Warning: It may not work the way you expect.
Is your exercise routine working for you? Are you getting the results you hoped for? Are you reaching your weight-loss goals?
Unfortunately, many people become frustrated with a lack of immediate results in the gym and blame it on a slow metabolism or genetics. These folks may conclude that exercise isn’t the answer and give up altogether.
Hopefully this isn’t your story. But if the pounds aren’t dropping as quickly as you anticipated, you may need to reevaluate the way you view exercise.
Keep reading to get a healthier perspective.
A Piece of the Puzzle
When it comes to shedding extra pounds, exercise isn’t the whole solution. It’s a part of the solution. Weight loss is about burning more calories than you consume. If you think you’re doing great by exercising 150 minutes while continuing to eat a 3,000-calorie diet, you’re not. And you’re not going to see the results you want. Consider this: It’s a lot easier to cut out 500 calories than to burn 500 extra calories during a workout. Therefore, weight loss starts by eating a healthy, balanced diet.
There are many factors that affect your weight: diet, exercise, stress, sleep, genetics, and medications. A person’s weight is related to his or her lifestyle, not how many times the treadmill gets used. Exercise is needed, but it’s only one piece of the puzzle.
Diet and exercise go hand in hand when it comes to losing weight and keeping weight off. How many times have you gone on a crash diet just to see the scale slowly creep back up? Those jeans you were finally able to wear are too tight once again. How can you keep those pounds off? The answer is regular cardio exercise. When you finally reach a healthy weight through dieting or a combination of exercise and diet, physical activity is an essential part of maintaining that desired weight.
An Active Lifestyle
You hit the gym several times a week? That’s great! But what about the other 95 percent of your time? Are you sitting in front of a computer all day, only to go home and sit on the couch in front of a TV?
A healthy weight and a healthy body result from a healthy, active lifestyle. Half an hour on the treadmill won’t do much good for a person leading a sedentary life. Make physical activity part of your life. Take a walk during lunch, take the stairs instead of the elevator, lift hand weights during commercial breaks. It’s the little things that make a big difference.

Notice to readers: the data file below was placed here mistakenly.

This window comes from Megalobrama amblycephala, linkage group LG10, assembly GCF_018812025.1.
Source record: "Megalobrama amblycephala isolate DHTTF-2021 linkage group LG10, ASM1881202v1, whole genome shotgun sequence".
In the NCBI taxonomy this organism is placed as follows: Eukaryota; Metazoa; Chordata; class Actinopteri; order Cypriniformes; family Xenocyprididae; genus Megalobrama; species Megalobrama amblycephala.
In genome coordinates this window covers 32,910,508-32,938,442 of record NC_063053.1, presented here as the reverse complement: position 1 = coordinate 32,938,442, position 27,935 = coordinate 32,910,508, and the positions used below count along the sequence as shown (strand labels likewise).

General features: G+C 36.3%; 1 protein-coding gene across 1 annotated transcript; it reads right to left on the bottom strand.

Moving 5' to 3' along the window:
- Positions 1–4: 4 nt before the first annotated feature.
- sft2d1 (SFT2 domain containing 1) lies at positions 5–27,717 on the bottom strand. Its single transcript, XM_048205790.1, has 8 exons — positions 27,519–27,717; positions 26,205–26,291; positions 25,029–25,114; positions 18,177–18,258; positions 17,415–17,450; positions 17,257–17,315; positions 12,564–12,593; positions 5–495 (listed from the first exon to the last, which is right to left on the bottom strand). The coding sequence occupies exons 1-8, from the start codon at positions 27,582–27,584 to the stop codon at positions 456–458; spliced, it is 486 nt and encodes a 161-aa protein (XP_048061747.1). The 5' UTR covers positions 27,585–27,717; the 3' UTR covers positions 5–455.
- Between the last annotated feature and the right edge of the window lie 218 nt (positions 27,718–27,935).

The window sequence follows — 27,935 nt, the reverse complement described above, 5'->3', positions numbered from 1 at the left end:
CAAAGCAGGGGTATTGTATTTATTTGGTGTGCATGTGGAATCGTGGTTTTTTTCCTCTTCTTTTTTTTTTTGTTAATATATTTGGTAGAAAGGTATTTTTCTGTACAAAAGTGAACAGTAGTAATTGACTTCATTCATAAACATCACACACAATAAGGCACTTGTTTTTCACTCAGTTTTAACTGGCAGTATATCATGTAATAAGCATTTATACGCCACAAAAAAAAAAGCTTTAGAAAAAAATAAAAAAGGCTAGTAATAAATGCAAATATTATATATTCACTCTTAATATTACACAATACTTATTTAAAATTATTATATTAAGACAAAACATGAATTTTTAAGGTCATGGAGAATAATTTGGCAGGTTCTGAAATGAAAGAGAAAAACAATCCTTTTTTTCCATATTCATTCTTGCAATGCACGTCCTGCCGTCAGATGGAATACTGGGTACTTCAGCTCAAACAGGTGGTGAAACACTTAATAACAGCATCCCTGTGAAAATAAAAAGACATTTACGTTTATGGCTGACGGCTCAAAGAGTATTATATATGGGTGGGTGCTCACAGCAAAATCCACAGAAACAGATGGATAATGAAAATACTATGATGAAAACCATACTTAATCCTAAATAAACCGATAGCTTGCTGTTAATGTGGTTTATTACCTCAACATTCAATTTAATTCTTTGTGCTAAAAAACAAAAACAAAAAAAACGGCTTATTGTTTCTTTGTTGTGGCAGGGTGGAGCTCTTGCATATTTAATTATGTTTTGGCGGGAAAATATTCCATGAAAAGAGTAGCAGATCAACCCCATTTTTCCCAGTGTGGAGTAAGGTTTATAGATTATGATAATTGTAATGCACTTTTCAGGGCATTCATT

It’s easy to underestimate the number of calories you consume. You may think the exercise you did in the morning will make up for the piece of pie you ate at lunch, but for a 200-pound person, it takes a whole hour of brisk walking to burn the number of calories in a single piece of apple pie.
It’s often difficult to estimate the number of calories you consume because portion sizes are so large these days. You may think you’re eating one serving, but it could really count as two. Track your daily caloric intake closely. Overdoing it will cost you.
Don’t Trust Machines
Like seeing how many calories you’re burning while running on the treadmill? Exercise machines such as the treadmill, elliptical, or stationary bicycle calculate burned calories, but keep in mind the number you see is just a rough estimate. The rate you burn calories is determined by many factors including your age, sex, weight, body composition (fat vs. muscle), and metabolism, so each person burns calories at a different rate. Machines can’t know all this information and therefore give you only an estimate. Use the calorie counter to motivate you to keep exercising, not as permission to eat another donut.
Also, keep in mind that even if you weren’t exercising, you’d burn calories. To figure out how many extra calories you burn, subtract the number of calories your body burns when at rest. The number of additional calories burned may be much less than you originally thought.
In scientific research, obese individuals lost more weight by diet alone than exercise alone. However, the best results will always be found with a lifestyle overhaul, resulting in increased exercise and improved dietary choices.